The federal government’s decision to impose a lockdown in the country in the first half of the last year helped effectively deal with the first wave of the Covid-19 pandemic but it badly impacted the economy, especially the poor segments and workers class.
This was stated by Dr Zafar Mirza, who was serving as the special assistant to the prime minister on national health services when the lockdown was imposed last year, as he spoke to an interactive session, titled ‘Advocacy for Covid-19-affected workers’, organised by the Pakistan Institute of Labour Education and Research (Piler) in collaboration with the Arts Council of Pakistan on Saturday night.
He said the government’s early measures to restrict the spread of Covid-19 slowed the spread of the pandemic in Pakistan during its first wave. A large number of people observed the standard operating procedures (SOPs) during the first wave of the Covid-19 pandemic and at one point by the end of June and early July, about 40 per cent of the people in the urban centres were found to be wearing masks, he added.
“The increase in cases and deaths during the second wave of Covid-19 is because a majority of people have stopped following the SOPs and public gatherings are increasing due to opposition rallies.”
Dr Mirza stated that a complete lockdown helped contain the spread of the virus but it badly impacted workers and poor people as economic activities came to a standstill. “The government closed down markets, offices, schools, and gatherings at marriage halls and mosques. Although the lockdown helped containment of the virus spread, it badly hit the livelihoods of the poor,” he conceded.
He added that during that time, the prime minister was highly concerned about the economic problems of the workers class and it was due to that the idea of a smart lockdown came in.
He explained that smart lockdowns were imposed to restrict the human movement in those areas where a large number of people had tested positive for Covid-19. “We used technologies, mobile applications and modern methods, developed by Pakistani experts and agencies for imposing smart lockdowns,” he said, adding that only certain areas were cordoned off in the smart lockdowns.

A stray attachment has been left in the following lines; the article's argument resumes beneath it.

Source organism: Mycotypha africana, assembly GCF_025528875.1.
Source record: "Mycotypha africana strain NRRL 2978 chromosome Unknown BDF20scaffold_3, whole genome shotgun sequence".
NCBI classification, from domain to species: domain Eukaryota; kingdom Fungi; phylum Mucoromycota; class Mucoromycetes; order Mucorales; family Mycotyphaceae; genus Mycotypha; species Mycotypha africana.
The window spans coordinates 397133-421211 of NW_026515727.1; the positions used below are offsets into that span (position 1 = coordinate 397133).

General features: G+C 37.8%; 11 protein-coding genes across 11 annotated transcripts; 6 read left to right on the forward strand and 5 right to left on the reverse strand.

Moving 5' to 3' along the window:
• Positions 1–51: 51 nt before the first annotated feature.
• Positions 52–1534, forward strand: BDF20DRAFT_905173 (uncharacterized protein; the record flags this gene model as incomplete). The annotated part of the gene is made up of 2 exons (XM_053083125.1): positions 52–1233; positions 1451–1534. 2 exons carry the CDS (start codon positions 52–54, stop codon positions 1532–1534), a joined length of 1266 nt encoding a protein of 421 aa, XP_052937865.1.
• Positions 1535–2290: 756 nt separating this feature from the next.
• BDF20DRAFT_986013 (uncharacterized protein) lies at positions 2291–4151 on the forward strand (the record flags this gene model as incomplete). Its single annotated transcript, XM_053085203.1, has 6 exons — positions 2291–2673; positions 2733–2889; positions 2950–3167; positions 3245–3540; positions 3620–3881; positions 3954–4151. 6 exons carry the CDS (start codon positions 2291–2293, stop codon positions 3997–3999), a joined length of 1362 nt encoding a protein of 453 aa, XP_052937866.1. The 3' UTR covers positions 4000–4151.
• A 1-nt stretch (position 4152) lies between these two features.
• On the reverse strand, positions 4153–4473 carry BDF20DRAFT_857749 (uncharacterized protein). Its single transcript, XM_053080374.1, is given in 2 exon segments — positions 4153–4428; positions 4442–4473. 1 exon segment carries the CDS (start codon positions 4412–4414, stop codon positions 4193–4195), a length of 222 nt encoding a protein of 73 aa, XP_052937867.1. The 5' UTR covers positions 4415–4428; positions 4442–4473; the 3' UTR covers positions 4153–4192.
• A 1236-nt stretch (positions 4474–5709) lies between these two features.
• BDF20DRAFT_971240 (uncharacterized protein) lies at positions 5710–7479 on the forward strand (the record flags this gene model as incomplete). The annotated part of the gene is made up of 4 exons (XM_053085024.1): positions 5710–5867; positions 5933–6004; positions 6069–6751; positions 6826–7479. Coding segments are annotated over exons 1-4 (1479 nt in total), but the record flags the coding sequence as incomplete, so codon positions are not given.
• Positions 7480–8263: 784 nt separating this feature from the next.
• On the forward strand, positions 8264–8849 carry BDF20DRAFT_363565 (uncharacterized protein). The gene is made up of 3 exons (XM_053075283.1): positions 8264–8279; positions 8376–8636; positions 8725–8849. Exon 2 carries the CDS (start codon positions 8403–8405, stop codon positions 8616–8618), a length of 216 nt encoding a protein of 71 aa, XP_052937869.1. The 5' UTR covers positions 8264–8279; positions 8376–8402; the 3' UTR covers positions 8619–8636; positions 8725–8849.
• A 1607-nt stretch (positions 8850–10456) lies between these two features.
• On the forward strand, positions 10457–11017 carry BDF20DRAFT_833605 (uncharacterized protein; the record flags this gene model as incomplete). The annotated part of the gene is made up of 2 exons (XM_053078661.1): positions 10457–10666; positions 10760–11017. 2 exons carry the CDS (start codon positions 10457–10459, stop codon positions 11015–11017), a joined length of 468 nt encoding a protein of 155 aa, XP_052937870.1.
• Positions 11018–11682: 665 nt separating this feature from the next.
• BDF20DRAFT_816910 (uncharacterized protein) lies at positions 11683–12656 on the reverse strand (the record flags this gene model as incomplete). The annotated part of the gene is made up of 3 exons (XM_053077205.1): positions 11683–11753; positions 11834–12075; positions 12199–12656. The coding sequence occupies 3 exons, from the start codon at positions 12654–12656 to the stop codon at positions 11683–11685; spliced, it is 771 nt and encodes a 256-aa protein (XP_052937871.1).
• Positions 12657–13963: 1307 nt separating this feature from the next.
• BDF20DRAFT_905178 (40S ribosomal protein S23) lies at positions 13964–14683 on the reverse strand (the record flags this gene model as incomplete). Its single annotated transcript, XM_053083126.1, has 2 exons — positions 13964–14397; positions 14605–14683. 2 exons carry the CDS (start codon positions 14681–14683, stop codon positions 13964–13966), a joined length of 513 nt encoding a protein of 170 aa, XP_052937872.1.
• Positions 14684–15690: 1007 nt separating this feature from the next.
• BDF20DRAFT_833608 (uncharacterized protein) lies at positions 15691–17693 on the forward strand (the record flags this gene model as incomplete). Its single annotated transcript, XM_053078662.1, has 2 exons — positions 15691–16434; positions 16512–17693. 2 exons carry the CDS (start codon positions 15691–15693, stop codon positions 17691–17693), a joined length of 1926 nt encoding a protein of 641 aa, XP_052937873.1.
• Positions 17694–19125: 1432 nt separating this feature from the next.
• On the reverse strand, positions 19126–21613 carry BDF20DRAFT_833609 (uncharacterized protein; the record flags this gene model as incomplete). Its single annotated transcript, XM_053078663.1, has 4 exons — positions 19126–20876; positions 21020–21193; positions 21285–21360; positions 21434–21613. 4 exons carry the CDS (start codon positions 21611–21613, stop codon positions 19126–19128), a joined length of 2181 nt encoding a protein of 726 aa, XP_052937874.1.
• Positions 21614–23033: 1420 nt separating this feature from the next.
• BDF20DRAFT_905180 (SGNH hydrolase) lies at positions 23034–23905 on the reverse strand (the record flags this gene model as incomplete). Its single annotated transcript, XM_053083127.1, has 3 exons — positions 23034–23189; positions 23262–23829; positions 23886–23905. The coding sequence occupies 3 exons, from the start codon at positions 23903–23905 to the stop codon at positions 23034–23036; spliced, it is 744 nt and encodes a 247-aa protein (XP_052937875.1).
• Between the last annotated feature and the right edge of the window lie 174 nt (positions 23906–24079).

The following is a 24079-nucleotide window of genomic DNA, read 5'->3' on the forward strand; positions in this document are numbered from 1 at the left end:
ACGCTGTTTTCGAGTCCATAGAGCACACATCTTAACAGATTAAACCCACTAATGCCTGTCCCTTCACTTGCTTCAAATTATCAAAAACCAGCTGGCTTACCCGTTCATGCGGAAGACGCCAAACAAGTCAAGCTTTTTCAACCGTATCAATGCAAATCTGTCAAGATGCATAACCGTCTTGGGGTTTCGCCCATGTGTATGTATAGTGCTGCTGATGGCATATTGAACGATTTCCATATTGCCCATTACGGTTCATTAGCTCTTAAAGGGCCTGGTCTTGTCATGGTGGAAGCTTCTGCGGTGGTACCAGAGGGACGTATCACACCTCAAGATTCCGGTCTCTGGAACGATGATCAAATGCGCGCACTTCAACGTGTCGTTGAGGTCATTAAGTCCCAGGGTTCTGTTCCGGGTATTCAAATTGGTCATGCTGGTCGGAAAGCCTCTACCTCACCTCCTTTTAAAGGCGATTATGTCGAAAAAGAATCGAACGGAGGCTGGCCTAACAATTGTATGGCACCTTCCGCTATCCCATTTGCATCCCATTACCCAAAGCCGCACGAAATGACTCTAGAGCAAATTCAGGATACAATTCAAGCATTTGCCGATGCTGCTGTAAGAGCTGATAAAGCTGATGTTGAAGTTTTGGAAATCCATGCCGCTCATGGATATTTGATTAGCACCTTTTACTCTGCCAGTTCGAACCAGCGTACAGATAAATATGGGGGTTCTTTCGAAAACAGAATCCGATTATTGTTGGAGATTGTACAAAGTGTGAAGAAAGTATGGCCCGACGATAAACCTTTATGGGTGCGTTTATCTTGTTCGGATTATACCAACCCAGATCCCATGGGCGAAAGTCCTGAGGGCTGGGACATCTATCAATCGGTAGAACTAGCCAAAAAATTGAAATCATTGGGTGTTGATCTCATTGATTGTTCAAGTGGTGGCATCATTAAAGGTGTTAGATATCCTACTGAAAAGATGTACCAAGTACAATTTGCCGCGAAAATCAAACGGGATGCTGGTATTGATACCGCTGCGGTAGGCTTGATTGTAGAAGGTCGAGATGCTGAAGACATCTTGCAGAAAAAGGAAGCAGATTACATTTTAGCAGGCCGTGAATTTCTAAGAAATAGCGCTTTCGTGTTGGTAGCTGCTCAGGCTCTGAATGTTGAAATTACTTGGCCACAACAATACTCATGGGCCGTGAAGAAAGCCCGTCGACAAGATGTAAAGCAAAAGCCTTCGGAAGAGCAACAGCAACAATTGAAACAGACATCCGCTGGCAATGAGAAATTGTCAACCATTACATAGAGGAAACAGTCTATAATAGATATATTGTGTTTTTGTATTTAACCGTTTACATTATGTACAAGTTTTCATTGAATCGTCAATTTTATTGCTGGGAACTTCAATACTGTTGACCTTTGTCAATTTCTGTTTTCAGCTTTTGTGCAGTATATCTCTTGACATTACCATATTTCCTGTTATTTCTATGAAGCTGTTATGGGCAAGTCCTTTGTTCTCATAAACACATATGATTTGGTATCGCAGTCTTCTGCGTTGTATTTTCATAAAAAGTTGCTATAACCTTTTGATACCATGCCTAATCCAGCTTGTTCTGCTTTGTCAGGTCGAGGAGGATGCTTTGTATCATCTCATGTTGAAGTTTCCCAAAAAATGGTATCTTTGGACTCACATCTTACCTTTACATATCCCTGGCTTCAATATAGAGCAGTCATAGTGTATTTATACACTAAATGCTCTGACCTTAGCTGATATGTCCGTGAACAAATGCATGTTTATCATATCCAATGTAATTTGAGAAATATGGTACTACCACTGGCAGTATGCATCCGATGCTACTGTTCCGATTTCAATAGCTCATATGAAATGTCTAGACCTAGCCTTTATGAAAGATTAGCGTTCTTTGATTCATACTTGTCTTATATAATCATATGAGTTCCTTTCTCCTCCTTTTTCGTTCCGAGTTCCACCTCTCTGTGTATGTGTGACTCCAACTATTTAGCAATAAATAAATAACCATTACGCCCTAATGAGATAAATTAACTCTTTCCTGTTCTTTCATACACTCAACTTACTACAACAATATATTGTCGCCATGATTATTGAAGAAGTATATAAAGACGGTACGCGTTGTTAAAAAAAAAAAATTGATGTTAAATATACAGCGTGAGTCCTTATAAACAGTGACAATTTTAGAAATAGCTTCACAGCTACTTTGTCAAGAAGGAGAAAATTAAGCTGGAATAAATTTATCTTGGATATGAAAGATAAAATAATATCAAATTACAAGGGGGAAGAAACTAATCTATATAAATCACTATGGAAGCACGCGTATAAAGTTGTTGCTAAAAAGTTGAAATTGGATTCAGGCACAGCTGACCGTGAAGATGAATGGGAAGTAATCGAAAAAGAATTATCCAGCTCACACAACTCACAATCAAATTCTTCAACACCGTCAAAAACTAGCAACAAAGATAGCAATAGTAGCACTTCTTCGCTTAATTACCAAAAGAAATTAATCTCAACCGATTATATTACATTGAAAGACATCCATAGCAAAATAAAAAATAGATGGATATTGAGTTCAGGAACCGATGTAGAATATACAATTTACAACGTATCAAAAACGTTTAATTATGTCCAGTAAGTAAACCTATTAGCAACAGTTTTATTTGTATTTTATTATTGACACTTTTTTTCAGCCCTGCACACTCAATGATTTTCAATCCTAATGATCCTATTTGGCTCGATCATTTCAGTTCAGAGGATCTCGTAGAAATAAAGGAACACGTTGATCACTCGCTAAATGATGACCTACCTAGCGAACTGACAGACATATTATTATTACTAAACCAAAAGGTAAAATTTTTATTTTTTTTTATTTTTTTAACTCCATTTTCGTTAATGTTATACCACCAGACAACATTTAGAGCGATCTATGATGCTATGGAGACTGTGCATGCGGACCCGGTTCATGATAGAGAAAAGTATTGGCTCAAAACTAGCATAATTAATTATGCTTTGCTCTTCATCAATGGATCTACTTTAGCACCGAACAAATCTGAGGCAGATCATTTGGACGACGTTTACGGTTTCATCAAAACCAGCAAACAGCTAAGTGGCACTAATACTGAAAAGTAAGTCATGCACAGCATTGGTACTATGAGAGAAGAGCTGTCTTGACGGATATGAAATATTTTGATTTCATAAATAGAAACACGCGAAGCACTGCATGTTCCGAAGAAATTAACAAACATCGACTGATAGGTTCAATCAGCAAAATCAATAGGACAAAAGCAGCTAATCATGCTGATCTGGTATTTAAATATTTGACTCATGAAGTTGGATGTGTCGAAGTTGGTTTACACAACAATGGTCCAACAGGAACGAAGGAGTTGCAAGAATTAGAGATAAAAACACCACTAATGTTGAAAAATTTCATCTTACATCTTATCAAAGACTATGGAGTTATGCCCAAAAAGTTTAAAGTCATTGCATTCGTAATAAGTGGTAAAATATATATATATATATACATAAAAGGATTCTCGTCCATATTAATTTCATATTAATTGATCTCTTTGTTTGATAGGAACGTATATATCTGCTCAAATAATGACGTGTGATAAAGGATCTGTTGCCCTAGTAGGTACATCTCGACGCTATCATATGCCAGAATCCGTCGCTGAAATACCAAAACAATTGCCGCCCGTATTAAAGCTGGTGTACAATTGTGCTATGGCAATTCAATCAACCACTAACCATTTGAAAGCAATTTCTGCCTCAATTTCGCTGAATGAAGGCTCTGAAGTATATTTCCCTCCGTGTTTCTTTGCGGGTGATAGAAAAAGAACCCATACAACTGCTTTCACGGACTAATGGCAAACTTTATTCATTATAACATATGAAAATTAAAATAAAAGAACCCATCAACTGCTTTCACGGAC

Dr Mirza said that it had been estimated that if 20 per cent of the people who would otherwise socially mobilise restricted their movements and observed the SOPs strictly, the spread of a pandemic could be contained.
Recalling the initial days of the Covid-19 outbreak in the country, he said he faced a lot of pressure from the parents whose children were stuck in Wuhan, China, as they wanted the government to bring their children back to Pakistan but he had given a clear advice to the government of not repatriating them due to the prospects of further spread of the disease.
Of a total of 600 Pakistani students, only 10 were affected by Covid-19 in Wuhan who were treated well by the Chinese government, he said. “Parents who were earlier pushing hard for bringing back their children had admitted the fact that the government’s decision was right.”
Pakistan put strict surveillance at 18 entry points during the initial phase of the pandemic, which caused restriction of the pandemic’s spread, Dr Mirza said. He added that the healthcare facilities in the country were not enough to deal with increased Covid-19 cases and hence, the best strategy was to contain the spread of the virus.
“Pakistan, unlike many other developing countries, took swift actions at an early stage, which delayed the introduction of the virus to the country,” he said. “We convened a meeting of the chief secretaries on January 15 and rang the alarm bell. We asked the provincial governments to take strict precautionary measures.”
Dr Tipu Sultan of the Pakistan Medical Association (PMA) lamented that due to the lockdown, a large number of workers were laid off and the poor had to face food insecurity. “There were very moving scenes in the villages around Karachi, where a majority of people were unable to eat even for one time a day during the lockdown.”